2.6 “architecture of participation,” and going beyond the

2.6 Travel 2.0

Over the last
few decades the World Wide Web has experience a rapid transformation, from “Web
1.0” to “Web 2.0”. O’Reilly (2005), describes the term Web 2.0 as,


network as platform, spanning all connected devices; Web 2.0 applications are
those that make the most of the intrinsic advantages of that platform:
delivering software as a continually-updated service that gets better the more
people use it, consuming and remixing data from multiple sources, including
individual users, while providing their own data and services in a form that
allows remixing by others, creating network effects through an
“architecture of participation,” and going beyond the page metaphor
of Web 1.0 to deliver rich user experiences. (O’Reilly, 2005)


In short, it
is a term to describe the second generation of World Wide Web. Unlike the
traditional World Wide Web/Web 1.0, where data is controlled by corporations so
that, users can only view or downloaded the content (Shih, 2009; (as cited in
Munar and Jacobsen, 2013), Web 2.0 explores the possibilities of the web in
more interactive collaborative ways, putting emphasis on social interactions
between users (Murugesan, 2007).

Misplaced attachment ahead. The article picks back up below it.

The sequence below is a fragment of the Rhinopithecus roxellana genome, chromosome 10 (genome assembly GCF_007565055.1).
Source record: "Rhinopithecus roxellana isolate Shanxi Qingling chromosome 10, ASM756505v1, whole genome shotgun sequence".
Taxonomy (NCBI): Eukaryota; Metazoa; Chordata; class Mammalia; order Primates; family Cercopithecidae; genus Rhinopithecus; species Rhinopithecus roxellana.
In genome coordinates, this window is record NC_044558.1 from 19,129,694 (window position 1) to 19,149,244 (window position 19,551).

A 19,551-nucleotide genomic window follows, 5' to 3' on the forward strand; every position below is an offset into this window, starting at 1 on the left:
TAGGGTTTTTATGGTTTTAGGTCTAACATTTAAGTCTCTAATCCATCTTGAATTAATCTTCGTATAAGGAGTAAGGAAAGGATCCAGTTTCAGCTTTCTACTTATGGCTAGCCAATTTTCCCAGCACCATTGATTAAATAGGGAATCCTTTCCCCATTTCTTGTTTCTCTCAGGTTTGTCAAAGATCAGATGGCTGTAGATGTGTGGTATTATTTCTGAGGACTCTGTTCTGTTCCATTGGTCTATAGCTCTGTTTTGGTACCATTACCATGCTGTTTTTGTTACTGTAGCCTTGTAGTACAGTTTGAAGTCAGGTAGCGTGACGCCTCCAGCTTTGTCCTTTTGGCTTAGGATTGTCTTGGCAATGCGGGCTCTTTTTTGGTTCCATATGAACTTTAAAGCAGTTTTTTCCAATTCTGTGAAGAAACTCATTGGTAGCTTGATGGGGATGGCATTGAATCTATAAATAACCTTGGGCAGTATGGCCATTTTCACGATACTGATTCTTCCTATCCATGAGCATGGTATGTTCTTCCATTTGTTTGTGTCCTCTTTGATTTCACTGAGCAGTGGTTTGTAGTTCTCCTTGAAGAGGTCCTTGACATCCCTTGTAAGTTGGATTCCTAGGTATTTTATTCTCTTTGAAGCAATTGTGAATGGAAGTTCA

industries have been using the concept of Web 2.0. In the tourism sector, Web
2.0 applications have been named as Travel 2.0 and are creating cultural change
in the tourism world (Miguéns  et al.,
2008). According to Méndez et al., (2015), tourists have modified their travel
planning behavior with the advent of Travel 2.0. The new platforms gave
tourists to engage in online conversations or obtain information through e-WOM
(Electronic Word of Mouth) communication (Méndez et al., 2015).


2.6.1 Electronic Word of Mouth (e-WOM)

Tourists often
follow the advice of friends, relatives, and acquaintances when arranging
trips, especially when they intend to travel to a destination they have not
visited previously (Litvin et al., 2008). This Word of Mouth (WOM) is informal
communication among consumers about the characteristics, properties and use of
a product or service, in which the sources are considered to be independent of
commercial influences (Litvin et al., 2008; Park, Lee, and Han, 2007;
Westbrook, 1987; as cited in Méndez et al., 2015).


In the era of
Web 2.0, WOM has evolved to electronic-Word of Mouth (e-WOM). According to Hennig-Thurau
et al. (2008), e-WOM can be defined as, any positive or negative statement made
by potential, actual, or former customers about a product or company, which is
made available to a multitude of people and institutions via the Internet.

Furthermore, Litvin et al. (2008), defined e-WOM as, communications directed at
consumers through Internet-based technologies. The researchers also stated that
given the powerful influences of e-WOM, it should not be or abused, but nourished
and managed to improve the efficiency and effectiveness of the hospitality and
tourism firm’s marketing strategies.